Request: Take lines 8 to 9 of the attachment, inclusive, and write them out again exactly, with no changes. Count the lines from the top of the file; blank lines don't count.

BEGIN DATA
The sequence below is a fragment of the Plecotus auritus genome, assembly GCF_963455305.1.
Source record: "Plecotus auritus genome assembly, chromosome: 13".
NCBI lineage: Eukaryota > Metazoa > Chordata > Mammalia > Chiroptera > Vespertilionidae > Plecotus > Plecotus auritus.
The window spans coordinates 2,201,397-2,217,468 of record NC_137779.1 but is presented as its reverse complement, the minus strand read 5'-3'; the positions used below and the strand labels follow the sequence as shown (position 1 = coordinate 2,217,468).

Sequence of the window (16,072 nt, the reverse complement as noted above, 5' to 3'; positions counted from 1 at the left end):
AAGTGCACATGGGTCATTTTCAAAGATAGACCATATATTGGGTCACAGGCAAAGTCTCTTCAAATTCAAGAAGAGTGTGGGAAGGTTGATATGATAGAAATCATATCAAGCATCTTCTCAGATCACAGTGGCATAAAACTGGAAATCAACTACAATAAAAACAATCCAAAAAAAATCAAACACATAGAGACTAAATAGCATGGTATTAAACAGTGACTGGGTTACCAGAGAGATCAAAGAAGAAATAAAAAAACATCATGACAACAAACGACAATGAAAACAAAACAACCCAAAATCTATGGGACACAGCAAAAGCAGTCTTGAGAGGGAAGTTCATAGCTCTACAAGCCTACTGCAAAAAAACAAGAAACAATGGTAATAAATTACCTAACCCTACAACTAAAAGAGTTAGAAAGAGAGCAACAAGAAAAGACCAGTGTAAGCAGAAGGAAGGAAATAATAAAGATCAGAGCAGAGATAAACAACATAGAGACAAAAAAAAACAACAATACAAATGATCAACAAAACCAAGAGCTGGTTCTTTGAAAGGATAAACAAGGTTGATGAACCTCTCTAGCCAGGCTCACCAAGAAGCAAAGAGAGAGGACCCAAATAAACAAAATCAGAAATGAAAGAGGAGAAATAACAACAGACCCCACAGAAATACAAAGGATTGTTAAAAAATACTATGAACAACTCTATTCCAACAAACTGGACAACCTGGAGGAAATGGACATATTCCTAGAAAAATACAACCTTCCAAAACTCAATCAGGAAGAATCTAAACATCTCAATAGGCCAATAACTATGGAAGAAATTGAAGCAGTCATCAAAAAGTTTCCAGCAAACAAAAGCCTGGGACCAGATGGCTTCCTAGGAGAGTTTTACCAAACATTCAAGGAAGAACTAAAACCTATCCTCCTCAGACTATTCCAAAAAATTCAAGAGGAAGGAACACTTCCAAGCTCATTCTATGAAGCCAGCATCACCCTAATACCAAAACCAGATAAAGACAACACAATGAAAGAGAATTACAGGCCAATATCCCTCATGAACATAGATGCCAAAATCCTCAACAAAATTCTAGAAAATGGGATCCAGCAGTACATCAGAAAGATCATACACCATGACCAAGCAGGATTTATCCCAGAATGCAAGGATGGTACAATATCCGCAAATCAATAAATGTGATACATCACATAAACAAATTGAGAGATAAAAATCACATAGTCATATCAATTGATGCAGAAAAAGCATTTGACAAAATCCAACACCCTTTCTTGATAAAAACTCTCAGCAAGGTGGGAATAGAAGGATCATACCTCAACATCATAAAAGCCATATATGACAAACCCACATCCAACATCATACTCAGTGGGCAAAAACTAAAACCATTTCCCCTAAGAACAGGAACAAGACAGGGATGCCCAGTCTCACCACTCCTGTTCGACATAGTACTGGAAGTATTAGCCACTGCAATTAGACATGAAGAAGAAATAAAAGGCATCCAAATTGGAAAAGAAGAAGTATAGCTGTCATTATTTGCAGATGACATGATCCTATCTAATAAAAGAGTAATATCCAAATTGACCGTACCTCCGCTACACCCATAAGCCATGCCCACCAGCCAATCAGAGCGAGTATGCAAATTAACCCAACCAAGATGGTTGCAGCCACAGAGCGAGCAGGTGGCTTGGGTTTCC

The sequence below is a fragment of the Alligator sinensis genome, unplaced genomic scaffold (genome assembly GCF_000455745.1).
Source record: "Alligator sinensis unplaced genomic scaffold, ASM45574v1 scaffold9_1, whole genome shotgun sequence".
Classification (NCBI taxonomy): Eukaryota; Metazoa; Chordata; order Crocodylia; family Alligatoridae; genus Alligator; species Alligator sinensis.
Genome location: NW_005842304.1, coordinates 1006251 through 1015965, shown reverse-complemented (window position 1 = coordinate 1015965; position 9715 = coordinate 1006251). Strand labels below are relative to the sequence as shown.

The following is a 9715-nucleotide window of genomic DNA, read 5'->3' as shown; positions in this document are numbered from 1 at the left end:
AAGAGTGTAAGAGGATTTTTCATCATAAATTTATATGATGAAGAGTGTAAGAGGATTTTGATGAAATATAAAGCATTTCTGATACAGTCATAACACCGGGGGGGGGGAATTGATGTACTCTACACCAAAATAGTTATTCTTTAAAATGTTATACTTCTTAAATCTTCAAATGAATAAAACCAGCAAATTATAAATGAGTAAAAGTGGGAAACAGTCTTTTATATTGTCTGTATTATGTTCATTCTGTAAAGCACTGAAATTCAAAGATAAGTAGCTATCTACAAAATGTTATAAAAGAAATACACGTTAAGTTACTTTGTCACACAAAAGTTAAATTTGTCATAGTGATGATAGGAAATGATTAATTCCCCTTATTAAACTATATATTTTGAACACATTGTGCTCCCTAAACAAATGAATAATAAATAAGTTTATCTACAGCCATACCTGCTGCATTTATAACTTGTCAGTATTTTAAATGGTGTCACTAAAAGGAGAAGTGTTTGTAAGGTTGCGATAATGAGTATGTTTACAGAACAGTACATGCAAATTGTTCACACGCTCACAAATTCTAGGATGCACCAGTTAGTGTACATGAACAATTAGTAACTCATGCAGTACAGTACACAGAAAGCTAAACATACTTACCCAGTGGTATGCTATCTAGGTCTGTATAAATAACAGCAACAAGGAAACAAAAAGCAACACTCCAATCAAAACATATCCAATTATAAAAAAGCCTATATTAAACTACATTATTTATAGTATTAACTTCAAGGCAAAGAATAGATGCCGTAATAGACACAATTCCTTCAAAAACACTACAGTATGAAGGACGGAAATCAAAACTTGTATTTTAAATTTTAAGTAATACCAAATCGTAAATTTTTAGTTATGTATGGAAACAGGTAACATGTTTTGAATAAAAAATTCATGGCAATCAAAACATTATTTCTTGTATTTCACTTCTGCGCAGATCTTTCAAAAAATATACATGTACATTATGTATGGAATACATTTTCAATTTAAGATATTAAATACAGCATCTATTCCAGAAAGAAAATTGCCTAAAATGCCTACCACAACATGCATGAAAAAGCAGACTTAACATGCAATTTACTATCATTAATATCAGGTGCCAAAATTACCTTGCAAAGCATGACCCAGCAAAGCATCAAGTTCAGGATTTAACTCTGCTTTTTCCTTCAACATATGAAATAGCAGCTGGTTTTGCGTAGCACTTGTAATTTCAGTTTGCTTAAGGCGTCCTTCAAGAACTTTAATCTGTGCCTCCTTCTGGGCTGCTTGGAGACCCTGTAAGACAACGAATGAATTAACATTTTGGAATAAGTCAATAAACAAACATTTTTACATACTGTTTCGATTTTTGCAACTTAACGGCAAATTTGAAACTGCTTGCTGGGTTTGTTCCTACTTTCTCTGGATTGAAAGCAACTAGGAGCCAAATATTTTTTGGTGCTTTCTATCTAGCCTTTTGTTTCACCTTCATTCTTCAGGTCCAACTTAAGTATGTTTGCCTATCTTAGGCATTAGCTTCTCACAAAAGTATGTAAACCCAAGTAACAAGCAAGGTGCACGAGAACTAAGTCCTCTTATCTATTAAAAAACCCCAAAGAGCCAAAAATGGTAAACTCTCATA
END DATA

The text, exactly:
Source record: "Alligator sinensis unplaced genomic scaffold, ASM45574v1 scaffold9_1, whole genome shotgun sequence".
Classification (NCBI taxonomy): Eukaryota; Metazoa; Chordata; order Crocodylia; family Alligatoridae; genus Alligator; species Alligator sinensis.